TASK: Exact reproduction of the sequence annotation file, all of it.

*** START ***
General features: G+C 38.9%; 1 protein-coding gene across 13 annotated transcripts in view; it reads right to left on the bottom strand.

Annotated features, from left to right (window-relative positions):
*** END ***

General features: G+C 38.9%; 1 protein-coding gene across 13 annotated transcripts in view; it reads right to left on the bottom strand.

Annotated features, from left to right (window-relative positions):